We were alarmed this morning to receive a cryptic message from an Ivy League fraternity leader who told us that, “Your Chi Psi butt chug article just made it into the keynote speaker’s presentation at NGLA.” Whattup, we’re famous!
But then we got to wondering: What in the name of butt-filtered beer is the NGLA? And what were they discussing that could be pertinent to the most famous drinking trick to ever involve a mighty oak tree, a can of Keystone, two bare cheeks, and brother Richard, eagerly awaiting the trickle-down libation? Well, as it turns out, the NGLA is the Northeast Greek Leadership Association. This week the organization hosted its annual conference in Hartford, Connecticut. The keynote speaker in question was the aptly named Dr. Walter Kimbrough and his presentation was titled, “Dilemma: A history in terrible decisions on film of fraternal organizations in America.” The good doctor apparently brought up a screen grab of our original Butt-Chug article as he was discussing the subject of hazing.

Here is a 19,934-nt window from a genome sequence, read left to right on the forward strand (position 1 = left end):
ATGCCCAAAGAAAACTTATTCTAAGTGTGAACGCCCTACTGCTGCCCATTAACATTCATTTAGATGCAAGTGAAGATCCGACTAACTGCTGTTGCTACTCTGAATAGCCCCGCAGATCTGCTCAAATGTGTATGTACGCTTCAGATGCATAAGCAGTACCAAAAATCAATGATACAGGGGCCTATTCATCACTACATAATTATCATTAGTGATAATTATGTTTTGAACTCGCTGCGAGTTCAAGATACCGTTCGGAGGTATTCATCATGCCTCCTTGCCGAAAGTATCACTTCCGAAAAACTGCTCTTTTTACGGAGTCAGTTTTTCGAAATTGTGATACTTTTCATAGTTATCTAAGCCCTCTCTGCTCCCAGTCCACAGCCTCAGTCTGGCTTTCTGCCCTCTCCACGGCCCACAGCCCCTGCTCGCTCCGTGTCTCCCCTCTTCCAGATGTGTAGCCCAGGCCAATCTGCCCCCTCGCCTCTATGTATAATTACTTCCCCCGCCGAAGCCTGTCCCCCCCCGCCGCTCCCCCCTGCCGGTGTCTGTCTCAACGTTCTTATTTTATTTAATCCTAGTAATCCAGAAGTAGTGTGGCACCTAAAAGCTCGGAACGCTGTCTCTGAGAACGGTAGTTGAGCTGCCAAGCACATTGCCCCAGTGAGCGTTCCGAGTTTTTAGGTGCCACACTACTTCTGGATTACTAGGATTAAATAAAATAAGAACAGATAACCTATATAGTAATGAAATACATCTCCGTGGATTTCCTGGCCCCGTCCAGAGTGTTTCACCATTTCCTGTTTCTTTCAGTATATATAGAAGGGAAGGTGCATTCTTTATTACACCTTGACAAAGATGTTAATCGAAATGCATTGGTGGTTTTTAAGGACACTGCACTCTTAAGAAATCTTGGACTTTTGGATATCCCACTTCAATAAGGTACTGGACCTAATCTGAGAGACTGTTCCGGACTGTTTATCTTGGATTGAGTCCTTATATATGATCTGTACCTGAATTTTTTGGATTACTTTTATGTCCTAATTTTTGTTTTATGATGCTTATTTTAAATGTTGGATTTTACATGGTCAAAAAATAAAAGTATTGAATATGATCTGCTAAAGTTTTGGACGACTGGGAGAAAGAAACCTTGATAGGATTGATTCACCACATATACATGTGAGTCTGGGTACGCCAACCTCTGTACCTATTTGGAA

Said our source:
He was talking about hazing and put up a screenshot of the article and spoke about Slope Day … It was a wild time. He didn’t stay on it too long, he was just running down a list of recent hazing things.
We find this particularly interesting, because we had been under the impression that — since the photo was taken on Slope Day, at the end of the semester — pledging had completed and hazing wasn’t an issue. Now, this could still be the case. The speaker didn’t represent Cornell and would, in all probability, have very little insight into the inner workings of frat justice there. Still, we find the juxtaposition of image and discussion fascinating. (That being said, we’re pretty sure it wasn’t hazing.)
Mostly though, we feel like the story serves as yet another reminder that it’s probably a bad idea for frat brothers to document the incriminating behavior they’re guilty of behind the scenes — or, as it were, in broad daylight. It might wind up in a Powerpoint! Of course, discretion always eventually gives way to really, really poor judgment. Which, honestly, works out all the better for us.